Job-market studies of more than 15 million job postings nationally between 2016 and 2021 found that more than a third of the top 20 skills specified for the average job had changed. One in five of those top skills was entirely new to the work. Some people are calling it a reset and it was accelerated by the pandemic. Employers are resetting degree requirements in a wide range of roles, dropping the requirement for a bachelor’s degree in many middle-skill and even some higher-skill roles. This trend has implications for how employers find talent. It also opens up opportunities for two-thirds of Americans without a college education. At least one report projected that an additional 1.4 million jobs could open to workers without college degrees over the next five years.
Is higher education out of the game? No, it still has a role to play, but these kinds of reports find that employers’ demand for bachelor’s and postgraduate degrees was “starting to decrease perceptibly.” Almost half of the middle-skill jobs and nearly a third of the high-skill occupations showed significant reductions in degree requirements between 2017 and 2021.
This is a good thing if you are concerned with equity in hiring. That report's estimate for the next five years is that 1.4 million more jobs will be open to workers with the requisite skills but no degree.
I wrote here recently about seeing more about skills-based hiring and competency and mastery and less about degrees. Are employers lowering their standards? But when they drop degree requirements, job postings become more specific about skills. Job postings are very likely now to be specific about soft skills. The assumption that someone applying with a college education will have skills such as writing, communication, and attention to detail is not a good assumption.
I never liked the term "soft skills" which seems to undervalue those skills. A clear majority of employers say soft skills play a critical role in their hiring decisions.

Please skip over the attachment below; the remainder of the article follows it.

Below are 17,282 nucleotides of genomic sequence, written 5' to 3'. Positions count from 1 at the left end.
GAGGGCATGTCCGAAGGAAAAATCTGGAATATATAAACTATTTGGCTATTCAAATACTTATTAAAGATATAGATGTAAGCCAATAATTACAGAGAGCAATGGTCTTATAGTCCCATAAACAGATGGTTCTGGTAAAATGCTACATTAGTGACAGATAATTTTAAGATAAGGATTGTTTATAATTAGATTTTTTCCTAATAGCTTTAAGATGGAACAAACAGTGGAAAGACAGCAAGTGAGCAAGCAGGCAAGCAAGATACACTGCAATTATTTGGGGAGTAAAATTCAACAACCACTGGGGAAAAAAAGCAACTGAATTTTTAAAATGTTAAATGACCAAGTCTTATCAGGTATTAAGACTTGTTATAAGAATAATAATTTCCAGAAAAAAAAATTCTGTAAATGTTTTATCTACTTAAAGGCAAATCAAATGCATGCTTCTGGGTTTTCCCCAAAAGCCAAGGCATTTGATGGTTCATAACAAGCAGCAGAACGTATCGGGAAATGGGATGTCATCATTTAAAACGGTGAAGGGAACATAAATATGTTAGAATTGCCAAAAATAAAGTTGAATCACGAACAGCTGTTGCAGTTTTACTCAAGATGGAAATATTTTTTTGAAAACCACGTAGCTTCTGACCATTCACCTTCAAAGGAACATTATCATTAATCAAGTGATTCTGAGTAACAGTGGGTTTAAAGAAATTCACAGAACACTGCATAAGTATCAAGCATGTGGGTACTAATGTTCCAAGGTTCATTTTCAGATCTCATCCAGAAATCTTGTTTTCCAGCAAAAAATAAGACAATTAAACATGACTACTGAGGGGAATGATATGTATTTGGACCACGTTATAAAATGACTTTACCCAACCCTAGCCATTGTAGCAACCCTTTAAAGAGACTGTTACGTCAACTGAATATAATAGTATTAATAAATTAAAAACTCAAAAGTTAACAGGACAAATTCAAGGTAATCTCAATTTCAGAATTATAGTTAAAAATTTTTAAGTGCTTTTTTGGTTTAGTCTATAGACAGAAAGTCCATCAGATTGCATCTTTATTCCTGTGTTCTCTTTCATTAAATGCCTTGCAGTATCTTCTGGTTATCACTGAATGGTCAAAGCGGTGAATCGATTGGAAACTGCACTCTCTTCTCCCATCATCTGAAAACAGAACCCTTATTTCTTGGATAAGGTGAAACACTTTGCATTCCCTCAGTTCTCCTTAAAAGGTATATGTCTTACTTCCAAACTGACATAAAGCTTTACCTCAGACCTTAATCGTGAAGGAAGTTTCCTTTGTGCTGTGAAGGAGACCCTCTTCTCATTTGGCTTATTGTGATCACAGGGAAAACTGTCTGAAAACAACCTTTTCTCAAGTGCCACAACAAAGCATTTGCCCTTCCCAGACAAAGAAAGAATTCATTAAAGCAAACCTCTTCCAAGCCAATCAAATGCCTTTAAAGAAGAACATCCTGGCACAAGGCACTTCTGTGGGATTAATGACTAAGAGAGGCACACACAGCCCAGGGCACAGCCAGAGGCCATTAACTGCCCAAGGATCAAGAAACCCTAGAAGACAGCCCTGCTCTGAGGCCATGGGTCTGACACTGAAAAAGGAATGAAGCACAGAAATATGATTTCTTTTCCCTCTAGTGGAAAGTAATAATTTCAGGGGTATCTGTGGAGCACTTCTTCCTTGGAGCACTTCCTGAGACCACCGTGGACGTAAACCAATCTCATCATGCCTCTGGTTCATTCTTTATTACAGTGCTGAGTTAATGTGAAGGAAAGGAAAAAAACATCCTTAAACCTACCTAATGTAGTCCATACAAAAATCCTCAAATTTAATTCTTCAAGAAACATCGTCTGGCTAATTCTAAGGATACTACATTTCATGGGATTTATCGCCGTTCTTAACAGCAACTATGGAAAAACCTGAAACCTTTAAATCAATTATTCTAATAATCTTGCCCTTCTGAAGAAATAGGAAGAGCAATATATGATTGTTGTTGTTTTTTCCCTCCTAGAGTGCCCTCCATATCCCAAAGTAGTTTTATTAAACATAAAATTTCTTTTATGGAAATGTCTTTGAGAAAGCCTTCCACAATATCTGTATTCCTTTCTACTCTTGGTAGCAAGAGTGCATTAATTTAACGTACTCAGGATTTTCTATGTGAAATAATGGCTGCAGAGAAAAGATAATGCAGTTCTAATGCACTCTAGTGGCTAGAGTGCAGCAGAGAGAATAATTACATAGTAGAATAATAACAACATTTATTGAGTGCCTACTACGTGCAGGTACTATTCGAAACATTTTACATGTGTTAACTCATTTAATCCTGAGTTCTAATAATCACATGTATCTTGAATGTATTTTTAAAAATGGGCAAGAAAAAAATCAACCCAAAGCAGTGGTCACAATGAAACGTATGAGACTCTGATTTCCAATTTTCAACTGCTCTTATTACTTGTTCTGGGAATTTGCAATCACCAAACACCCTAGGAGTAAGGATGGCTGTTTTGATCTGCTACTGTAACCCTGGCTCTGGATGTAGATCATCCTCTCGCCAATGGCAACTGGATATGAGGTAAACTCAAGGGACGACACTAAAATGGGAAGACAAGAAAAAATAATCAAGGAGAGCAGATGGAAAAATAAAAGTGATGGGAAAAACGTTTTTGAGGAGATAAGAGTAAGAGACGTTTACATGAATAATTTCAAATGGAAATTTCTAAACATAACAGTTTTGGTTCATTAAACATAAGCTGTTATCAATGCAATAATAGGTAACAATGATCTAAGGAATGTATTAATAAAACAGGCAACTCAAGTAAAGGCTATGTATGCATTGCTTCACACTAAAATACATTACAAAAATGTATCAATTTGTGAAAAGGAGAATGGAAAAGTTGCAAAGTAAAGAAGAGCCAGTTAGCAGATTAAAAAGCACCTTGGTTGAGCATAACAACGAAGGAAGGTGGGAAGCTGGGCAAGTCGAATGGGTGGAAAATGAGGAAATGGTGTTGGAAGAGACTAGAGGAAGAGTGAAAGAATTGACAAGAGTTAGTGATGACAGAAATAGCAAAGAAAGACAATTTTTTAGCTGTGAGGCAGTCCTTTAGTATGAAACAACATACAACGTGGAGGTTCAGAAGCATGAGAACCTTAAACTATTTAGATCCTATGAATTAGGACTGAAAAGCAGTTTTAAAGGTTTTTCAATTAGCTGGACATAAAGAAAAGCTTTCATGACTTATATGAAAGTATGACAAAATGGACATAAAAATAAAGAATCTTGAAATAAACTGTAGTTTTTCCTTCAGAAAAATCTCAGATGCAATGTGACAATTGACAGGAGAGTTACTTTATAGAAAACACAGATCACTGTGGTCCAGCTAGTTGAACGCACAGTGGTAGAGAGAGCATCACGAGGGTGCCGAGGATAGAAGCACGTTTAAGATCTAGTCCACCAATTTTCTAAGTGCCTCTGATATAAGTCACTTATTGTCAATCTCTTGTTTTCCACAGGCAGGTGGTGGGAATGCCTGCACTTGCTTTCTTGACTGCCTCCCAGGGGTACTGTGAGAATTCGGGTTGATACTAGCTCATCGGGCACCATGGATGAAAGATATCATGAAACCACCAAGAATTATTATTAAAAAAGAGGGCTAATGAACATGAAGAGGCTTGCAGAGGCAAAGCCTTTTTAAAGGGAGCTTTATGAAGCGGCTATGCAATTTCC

ZipRecruiter compiled some of the most in-demand soft skills on its platform. Here are the top skills on that list, including the number of jobs on the site listing the skill as a requirement.
Communication skills Number of jobs listing the skill: 6.1 million
Customer service Number of jobs listing the skill: 5.5 million
Scheduling Number of jobs listing the skill: 5 million
Time management skills Number of jobs listing the skill: 3.6 million
Project management Number of jobs listing the skill: 2.8 million
Analytical thinking Number of jobs listing the skill: 2.7 million
Ability to work independently Number of jobs listing the skill: 2 million
Flexibility Number of jobs listing the skill: 1.3 million
Having studied and done a lot of work and teaching around communications, it does not surprise me that remote and hybrid work arrangements have increased the need for good communication skills. This can range from how you respond to an email, to making a presentation to a live or virtual audience.
Flexibility is a broad skill and hardly "soft." Multitasking, shifting to virtual, using new tools and a host of other situations follow the adage that the only constant is change.
Will the skills-based hiring trend continue? Some major employers, like IBM and Accenture, have publically altered their hiring practices. But several tech companies that had made big announcements about favoring skills over degrees in hiring for IT jobs still haven’t eliminated degree requirements from their job descriptions.
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